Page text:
Online safety

Online safety is important at ISP. Our foster carers receive training to help them keep young people safe online, and our CEOP Ambassador trains our social work staff to enable them to support foster parents and young people. Everyone at ISP takes responsibility for passing on CEOP’s education messages to young people. Our Online Safety policy can be found in the ISP Foster Parent Handbook

Latest Research and Updates

The NSPCC has announced a new partnership with Common Sense Media to support online safety and understand the impact of artificial intelligence (AI) on children. The partnership aims to advocate for children, making sure their experiences and safety are central to decision-making by tech companies, regulators and policymakers; introduce education programmes to increase digital literacy skills in schools; and share a joint approach to research to help improve the global understanding of the impact of generative AI on children.

Read the news story: New partnership as young people contact Childline about AI related sexual abuse, bullying and misinformation

Internet Matters has published a blog post looking at countering online hate and extremism and supporting children’s safety. The blog post discusses: how and why young people get involved in online hate; how this can become extremism and what can be done to counter it.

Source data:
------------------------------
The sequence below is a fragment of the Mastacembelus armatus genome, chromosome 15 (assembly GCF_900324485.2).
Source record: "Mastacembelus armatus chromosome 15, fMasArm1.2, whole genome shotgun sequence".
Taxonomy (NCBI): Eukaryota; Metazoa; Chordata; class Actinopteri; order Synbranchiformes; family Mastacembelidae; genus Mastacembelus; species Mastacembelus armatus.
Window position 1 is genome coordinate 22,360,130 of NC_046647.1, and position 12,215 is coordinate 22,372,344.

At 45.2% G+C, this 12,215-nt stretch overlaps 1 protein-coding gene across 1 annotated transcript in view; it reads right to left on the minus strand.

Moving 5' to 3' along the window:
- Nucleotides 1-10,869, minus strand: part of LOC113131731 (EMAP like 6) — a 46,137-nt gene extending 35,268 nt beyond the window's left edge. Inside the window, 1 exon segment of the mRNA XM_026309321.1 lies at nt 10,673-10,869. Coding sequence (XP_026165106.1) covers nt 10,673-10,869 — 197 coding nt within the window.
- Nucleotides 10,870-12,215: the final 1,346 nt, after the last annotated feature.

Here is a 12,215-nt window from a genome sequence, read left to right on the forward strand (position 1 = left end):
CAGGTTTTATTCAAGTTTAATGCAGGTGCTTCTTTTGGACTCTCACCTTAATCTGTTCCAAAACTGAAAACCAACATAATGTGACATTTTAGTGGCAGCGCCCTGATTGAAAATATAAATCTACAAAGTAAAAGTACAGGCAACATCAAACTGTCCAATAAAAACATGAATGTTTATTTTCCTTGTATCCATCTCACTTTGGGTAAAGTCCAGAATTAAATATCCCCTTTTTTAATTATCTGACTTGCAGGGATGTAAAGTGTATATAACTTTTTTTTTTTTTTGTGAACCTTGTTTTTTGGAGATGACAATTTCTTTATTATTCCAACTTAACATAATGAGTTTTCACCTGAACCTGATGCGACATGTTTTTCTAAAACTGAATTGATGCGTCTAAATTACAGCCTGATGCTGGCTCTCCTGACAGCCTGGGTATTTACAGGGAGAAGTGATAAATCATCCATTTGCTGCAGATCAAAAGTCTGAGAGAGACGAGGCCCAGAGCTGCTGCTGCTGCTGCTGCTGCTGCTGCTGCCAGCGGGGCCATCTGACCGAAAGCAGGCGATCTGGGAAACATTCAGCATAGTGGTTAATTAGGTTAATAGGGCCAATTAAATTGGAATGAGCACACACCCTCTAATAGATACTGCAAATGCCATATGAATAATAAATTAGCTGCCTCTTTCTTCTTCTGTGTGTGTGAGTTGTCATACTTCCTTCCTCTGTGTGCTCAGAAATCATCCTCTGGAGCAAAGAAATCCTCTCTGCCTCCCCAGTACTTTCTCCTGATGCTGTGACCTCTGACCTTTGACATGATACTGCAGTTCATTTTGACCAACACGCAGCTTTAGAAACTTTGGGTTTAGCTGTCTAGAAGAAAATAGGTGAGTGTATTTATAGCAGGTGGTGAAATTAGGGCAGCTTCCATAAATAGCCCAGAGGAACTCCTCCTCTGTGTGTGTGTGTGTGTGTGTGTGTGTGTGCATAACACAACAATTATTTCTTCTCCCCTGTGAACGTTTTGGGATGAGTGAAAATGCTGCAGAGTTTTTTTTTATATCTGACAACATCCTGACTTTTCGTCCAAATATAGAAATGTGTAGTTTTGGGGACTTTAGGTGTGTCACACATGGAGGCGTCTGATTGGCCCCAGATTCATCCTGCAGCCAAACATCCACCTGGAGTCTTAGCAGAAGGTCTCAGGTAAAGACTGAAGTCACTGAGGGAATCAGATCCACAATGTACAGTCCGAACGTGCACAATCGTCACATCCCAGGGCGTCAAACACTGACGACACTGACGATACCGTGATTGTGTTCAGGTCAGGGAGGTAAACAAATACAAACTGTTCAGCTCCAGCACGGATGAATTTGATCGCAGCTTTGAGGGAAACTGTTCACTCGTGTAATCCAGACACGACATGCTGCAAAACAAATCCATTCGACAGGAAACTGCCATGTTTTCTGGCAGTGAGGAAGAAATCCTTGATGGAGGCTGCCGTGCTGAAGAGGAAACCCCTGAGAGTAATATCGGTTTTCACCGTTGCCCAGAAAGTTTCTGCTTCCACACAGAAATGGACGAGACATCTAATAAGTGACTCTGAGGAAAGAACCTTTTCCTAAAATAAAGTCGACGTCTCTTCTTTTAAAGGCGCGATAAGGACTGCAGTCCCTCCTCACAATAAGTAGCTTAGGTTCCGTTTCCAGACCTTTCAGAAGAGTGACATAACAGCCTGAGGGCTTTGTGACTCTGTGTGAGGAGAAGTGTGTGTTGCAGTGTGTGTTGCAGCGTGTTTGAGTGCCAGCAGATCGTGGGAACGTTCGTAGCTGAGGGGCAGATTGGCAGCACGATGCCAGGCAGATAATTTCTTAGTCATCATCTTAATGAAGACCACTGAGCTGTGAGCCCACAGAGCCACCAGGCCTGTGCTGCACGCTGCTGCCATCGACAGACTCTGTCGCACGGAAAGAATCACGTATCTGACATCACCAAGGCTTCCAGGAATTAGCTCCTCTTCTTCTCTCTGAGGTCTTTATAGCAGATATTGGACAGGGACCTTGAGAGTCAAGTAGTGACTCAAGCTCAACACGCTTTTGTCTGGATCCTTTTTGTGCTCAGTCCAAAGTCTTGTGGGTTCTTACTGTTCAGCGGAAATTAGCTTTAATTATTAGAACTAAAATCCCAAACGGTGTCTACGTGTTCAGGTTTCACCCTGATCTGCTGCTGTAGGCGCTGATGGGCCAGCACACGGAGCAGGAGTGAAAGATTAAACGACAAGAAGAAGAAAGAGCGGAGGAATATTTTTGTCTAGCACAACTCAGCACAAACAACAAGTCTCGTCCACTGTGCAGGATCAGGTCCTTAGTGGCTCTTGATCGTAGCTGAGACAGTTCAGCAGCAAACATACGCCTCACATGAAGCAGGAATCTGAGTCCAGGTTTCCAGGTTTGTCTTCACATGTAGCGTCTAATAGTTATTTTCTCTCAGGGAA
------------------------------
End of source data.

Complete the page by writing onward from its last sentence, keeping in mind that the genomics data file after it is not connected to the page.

Read the blog post: How to counter online hate and extremism with young people

See also on NSPCC Learning

> Online safety resources

The Safer Internet Centre has updated its checklist on privacy and safety for young people on Instagram. Key areas covered in the checklist include: account privacy; managing comments and messages; blocking users; reporting content; addressing inappropriate comments; and account deletion.

Download the checklist: New Instagram privacy and safety checklist

Ofcom has published three new research reports on children’s experiences of harmful content online exploring: violent content; content related to suicide, self-harm and eating disorders; and cyberbullying. The reports look at children’s pathways to harmful content and highlight a lack of trust and confidence by children and young people in safety measures and tools to report harmful online content. These research reports will form part of the evidence base used by Ofcom to draft new codes of practice to help tech firms meet their responsibilities to keep children safer online under the Online Safety Act.

Read the reports: Protection of children online, research

Read the news story: Encountering violent online content starts at primary school